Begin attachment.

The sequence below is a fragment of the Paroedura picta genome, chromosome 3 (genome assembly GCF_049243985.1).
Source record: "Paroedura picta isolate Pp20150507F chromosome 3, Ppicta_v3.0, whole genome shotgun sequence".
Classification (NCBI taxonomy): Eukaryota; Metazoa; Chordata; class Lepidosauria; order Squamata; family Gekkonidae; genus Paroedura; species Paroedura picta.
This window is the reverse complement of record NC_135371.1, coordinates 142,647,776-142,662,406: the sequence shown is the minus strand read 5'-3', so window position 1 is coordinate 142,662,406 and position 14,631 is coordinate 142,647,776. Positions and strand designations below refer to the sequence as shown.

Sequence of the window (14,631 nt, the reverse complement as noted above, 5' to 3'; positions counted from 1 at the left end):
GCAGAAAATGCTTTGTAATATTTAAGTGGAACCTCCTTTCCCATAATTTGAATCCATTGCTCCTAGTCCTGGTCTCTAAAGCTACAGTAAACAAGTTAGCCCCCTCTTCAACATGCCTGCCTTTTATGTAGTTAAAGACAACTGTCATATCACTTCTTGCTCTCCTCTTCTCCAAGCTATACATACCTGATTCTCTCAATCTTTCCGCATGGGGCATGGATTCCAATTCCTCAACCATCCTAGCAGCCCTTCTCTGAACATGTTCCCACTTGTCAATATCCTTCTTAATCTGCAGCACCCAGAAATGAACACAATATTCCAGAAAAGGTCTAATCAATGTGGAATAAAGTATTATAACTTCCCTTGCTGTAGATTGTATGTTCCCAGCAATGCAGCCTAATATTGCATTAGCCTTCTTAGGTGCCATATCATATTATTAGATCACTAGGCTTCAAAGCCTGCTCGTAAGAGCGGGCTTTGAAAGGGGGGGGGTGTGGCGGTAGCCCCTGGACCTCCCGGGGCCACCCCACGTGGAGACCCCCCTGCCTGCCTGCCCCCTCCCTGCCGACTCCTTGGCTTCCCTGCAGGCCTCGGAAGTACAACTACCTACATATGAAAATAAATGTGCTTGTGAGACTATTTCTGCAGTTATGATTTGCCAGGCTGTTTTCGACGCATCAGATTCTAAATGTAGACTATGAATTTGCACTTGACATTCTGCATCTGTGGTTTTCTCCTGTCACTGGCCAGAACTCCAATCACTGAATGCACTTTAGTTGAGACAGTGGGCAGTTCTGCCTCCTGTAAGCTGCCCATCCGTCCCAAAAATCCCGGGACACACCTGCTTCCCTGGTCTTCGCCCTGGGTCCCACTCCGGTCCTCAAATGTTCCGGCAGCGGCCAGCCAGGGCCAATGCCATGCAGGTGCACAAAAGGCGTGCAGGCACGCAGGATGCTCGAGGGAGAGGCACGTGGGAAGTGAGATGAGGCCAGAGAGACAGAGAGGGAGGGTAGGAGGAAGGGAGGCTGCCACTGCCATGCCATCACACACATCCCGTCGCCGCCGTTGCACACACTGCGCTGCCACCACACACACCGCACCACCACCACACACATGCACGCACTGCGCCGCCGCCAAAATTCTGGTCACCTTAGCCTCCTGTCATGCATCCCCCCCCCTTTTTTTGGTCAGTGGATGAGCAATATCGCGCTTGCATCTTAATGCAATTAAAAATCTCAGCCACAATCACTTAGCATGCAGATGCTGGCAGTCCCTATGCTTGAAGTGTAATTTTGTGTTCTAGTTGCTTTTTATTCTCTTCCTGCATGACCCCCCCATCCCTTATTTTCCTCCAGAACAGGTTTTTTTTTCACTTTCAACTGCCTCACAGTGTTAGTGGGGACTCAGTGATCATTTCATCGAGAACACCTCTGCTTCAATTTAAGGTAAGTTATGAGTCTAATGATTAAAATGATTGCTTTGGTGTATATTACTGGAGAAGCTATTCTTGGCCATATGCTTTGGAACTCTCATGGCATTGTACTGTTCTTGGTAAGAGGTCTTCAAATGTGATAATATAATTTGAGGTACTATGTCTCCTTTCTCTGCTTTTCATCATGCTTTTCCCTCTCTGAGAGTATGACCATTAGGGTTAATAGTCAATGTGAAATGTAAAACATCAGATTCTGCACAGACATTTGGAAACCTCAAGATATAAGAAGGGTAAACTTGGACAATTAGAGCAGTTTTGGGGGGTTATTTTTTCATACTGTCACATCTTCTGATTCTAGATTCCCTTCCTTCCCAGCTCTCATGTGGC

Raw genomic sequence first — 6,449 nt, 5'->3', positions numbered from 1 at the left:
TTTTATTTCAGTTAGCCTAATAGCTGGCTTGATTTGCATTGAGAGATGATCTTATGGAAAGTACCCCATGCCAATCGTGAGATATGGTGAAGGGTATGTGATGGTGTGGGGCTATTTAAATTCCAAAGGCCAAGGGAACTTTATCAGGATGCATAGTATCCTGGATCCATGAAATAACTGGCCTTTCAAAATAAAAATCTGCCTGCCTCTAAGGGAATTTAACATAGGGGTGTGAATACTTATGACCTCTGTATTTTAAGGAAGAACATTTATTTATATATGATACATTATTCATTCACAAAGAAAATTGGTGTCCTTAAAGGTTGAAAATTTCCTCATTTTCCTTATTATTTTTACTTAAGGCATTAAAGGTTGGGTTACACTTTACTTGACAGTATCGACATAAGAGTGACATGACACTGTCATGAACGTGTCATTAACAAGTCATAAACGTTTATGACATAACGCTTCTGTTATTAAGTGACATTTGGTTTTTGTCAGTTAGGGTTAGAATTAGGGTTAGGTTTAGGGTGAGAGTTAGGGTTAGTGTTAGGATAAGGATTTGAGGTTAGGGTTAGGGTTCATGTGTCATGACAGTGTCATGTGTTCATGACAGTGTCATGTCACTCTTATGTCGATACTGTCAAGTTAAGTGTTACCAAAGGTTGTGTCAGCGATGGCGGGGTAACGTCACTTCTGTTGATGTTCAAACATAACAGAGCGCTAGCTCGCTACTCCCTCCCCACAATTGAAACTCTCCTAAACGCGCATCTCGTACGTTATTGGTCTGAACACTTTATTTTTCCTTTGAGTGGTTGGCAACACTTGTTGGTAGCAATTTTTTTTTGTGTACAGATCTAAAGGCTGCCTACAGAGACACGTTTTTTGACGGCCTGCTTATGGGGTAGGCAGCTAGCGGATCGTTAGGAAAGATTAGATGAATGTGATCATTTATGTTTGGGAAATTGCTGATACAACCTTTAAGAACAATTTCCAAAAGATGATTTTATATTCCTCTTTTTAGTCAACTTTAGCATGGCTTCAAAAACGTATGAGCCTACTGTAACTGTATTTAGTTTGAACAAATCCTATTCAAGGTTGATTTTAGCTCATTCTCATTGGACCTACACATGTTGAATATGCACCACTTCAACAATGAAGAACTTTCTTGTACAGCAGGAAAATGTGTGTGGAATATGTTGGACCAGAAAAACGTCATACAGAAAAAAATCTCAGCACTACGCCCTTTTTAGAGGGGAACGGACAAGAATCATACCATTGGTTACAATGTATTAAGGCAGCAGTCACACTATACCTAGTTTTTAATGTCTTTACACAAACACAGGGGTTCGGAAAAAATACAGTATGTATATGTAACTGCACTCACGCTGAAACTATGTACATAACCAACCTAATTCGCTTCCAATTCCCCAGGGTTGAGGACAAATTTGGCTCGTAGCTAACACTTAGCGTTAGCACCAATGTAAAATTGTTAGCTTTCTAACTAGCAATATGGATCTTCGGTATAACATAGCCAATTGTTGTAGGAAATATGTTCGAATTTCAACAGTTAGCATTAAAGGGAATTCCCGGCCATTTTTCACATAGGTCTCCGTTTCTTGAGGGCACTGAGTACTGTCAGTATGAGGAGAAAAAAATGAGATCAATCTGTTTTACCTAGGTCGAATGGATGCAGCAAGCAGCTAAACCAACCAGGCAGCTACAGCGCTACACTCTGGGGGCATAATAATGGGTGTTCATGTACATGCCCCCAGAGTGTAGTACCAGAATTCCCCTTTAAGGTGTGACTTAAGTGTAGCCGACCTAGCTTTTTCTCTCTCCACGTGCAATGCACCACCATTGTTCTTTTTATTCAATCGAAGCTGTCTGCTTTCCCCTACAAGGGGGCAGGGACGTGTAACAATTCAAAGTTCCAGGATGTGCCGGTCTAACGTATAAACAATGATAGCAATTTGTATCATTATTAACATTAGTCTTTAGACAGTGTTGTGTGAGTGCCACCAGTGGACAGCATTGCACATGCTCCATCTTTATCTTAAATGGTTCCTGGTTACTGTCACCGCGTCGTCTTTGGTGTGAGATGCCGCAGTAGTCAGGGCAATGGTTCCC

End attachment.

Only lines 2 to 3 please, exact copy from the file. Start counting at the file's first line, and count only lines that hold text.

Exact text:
Source record: "Paroedura picta isolate Pp20150507F chromosome 3, Ppicta_v3.0, whole genome shotgun sequence".
Classification (NCBI taxonomy): Eukaryota; Metazoa; Chordata; class Lepidosauria; order Squamata; family Gekkonidae; genus Paroedura; species Paroedura picta.